For the Cree, the training of their youth on how to operate and run these trips in the near future provides the community with valuable alternatives to destructive hydroelectric development. We are quite aware that development of the territories resources must be undertaken with the utmost care, eco-tourism or whitewater rafting, controlled and operated by a Cree entity assures that this development is done within the limits of the natural environment to sustain it. The operation of limited trips, like those undertaken by you, fits within the limits, they have of development.
We would gladly be part of a similar expedition in the future should you so desire to undertake one during the summer of 1992. Again, we thank you for all you have done to promote the preservation of free flowing rivers and environmental awareness. We hope to see you undertake more rafting trips on the Great Whale and surrounding rivers in the coming future. Some view these trips as "fun" or "touristiclike", in fact the are an extremely important vehicle to create awareness and alternative solutions to a complex environmental problem.
Local Coordinator - G.C.C.Q.
RD 2 BOX 182-A
Accord, NY 1 2404
Dear Mr. Hertz:
It has truly been an honor for us to have spent time with you. It is a rare and special occasion that a group of visitors can develop such a rapport with the community and gain a real sense of the Great Whale River and the land that continues to support us. I especially thank you for leading the party and investing so much personal energy towards our goat of stopping the Project. You have accomplished much by this rafting trip; not only in recruiting key leaders to come here, but in organizing the logistics, leading the rafters in a maiden voyage down these rapids, and cooking the food as well!
During the past few months, our community has had an increasing number of visitors, who come to view first-hand the people and land that wilt be most affected by the Great Whale Complex. We have taken them to the first set of rapids, shown them around the community, and explained the details of the Project. We hope that they depart with a clear sense of the consequences we face, should the damming of these rivers be realized.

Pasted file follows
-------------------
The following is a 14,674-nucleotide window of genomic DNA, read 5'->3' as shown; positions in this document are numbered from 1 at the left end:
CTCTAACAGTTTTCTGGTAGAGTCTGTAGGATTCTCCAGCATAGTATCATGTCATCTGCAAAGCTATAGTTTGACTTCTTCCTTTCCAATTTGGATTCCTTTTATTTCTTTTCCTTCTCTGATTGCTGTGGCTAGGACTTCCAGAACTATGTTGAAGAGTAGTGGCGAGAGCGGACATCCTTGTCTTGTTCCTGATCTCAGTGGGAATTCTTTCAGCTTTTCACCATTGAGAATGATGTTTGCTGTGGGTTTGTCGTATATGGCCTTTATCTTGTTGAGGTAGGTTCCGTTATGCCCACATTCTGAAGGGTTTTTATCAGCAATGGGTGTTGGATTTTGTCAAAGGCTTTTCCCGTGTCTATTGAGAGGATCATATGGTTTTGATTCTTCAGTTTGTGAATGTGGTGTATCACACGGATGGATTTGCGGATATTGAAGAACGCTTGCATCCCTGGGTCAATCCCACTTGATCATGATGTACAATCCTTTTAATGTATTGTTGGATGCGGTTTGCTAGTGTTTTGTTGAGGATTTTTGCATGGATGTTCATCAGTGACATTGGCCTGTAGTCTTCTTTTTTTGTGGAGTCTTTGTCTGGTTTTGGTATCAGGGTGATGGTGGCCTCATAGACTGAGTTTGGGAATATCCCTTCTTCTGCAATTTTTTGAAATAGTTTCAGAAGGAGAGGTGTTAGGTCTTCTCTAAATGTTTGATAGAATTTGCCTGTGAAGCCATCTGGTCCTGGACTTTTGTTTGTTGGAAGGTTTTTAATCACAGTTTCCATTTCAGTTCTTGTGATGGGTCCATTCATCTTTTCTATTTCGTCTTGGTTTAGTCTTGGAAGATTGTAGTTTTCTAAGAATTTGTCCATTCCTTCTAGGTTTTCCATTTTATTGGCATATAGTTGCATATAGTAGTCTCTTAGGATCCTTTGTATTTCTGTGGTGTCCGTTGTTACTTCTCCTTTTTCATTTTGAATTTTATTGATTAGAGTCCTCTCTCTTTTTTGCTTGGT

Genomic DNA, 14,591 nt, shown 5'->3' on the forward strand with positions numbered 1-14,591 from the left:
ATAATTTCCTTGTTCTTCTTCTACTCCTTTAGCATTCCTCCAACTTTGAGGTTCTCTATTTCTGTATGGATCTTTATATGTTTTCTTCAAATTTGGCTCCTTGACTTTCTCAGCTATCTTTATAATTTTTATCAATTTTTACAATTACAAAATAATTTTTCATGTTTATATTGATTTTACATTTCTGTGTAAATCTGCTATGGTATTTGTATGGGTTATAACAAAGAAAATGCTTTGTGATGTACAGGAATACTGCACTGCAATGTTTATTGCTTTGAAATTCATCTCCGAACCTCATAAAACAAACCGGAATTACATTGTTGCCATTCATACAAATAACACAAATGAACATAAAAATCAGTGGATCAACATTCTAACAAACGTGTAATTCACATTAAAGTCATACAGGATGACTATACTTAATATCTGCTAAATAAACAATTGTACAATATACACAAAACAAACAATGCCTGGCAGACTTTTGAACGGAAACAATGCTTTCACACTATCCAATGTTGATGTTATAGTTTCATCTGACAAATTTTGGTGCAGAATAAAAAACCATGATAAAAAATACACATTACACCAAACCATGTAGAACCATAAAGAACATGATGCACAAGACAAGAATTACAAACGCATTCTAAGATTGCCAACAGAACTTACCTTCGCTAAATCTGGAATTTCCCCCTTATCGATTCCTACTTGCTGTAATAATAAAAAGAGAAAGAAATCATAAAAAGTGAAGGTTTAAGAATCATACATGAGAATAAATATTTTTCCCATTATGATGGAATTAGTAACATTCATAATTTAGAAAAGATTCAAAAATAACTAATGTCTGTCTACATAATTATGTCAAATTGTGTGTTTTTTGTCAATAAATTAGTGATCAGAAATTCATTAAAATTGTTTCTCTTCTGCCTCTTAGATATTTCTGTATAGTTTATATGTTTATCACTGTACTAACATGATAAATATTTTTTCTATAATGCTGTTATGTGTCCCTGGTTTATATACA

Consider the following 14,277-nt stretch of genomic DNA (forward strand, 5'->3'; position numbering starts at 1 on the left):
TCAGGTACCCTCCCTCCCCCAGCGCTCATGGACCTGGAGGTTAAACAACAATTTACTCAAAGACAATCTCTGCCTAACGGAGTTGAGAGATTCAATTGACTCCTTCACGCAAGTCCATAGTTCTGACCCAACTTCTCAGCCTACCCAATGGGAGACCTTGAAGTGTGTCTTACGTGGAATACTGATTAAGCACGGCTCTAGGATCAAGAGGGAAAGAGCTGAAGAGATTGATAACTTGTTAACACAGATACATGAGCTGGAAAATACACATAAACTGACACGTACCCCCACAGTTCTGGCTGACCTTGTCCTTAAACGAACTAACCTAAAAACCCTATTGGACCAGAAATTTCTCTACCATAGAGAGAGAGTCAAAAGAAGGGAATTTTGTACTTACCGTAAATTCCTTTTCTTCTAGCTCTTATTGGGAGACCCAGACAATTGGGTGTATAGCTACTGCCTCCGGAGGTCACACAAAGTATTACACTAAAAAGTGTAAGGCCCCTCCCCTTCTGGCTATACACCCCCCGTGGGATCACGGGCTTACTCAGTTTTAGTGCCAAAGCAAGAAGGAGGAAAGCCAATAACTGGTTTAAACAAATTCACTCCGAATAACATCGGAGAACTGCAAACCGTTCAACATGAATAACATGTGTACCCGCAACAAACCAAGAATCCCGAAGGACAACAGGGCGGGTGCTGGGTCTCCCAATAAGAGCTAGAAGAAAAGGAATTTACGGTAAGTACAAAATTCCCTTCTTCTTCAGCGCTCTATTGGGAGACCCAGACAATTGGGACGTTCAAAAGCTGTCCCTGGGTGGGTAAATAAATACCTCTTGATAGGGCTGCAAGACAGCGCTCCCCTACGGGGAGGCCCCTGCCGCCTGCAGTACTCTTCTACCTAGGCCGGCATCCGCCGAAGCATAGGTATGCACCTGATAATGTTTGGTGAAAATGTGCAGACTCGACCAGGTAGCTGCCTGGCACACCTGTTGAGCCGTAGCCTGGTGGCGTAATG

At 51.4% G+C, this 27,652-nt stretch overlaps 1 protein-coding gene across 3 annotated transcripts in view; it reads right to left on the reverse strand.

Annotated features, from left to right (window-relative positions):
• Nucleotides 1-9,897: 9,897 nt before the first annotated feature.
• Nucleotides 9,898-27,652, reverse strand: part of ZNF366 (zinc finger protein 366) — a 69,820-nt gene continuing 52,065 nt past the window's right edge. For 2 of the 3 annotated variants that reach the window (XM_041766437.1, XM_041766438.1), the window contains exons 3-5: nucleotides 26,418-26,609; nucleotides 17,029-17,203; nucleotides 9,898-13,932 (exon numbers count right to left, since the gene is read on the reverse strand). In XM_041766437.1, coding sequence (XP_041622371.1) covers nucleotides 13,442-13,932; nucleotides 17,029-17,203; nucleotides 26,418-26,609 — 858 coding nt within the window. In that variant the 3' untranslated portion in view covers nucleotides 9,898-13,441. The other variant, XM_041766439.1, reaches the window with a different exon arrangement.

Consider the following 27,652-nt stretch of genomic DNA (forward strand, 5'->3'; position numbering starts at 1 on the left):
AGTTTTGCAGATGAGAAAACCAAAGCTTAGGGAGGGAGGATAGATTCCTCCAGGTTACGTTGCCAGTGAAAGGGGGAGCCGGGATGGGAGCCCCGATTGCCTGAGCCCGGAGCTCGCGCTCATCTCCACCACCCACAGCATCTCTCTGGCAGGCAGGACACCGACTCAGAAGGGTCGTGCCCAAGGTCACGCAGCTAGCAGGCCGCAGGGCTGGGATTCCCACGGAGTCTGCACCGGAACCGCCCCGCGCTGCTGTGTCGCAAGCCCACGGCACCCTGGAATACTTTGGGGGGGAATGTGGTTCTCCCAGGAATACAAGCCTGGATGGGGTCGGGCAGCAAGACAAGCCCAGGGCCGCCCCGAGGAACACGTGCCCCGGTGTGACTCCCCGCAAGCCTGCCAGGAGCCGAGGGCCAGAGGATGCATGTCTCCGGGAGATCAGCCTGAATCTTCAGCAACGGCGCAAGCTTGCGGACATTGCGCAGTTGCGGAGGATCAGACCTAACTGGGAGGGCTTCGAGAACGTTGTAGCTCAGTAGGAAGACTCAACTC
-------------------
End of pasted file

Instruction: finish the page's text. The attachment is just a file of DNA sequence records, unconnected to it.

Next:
The rafting trip was probably one of the best ways to understand the river's richness and importance. As you know. the land you traversed will be under 35 meters of water, if the dams are built. This represents a tremendous and irreplaceable loss, not just to the Cree, but to the entire world. The ecological, social, economic and political factors all reveal this Project as an irresponsible and unnecessary scheme.
As the media continues to follow this issue and its popularity grows, we will surely be greeting more guests and supporters. I assure you. though, that your stay with us will always be remembered as one full of honor, sharing and laughter. After all the words have been spoken, it is still the river, and the traditions which arise from it, that are felt the strongest. I am pleased that you have had the opportunity to experience this, and that we can consider you in unity as we continue the fight against this Project.
The dust has settled on the baseball field, but it's always ready for a re-match!
Chief Robbie Dick
Jan. 26, 1993
Eric, thank you for the wonderful river trip with the artists which Earth River made possible. The GABB/artists trip was very successful and its fruits will ripen in the coming weeks and months. Even without those fruits; a Bio Bio Song, video and Television spots, the human part of the trip was so strong that it justified all the effort. We’re thankful for your generosity and flexibility that made the trip possible. It was for me and all of the passengers very moving to see how solidarity, friendship and respect grew as both groups, Chilean and Americans reached out to each other.
Organizationally and professionally, the trip was carried off very well due to the skills of the guides, whom everyone highly admires. There were so many details on a trip like this and all were deftly taken care of. All the members of the group highly admired the generosity and spontenaiety of you and all the guides.
It was really nice for me - campaign aside - to have ten days of wind, water and currents, a break from the stressful reality of the day to day Bio Bio struggle. Rivers and river trips are good teachers and good healers.
The North Americans and Chileans on the trip are all going to contribute to the Bio Bio preservation campaign in some way, many of them very concretely. In a more subtle way they they have already done so and I’m thankful to have been on the trip and space where that happened and am appreciative that you let it happen.
Grupo de Accion por el Bio Bio (GABB)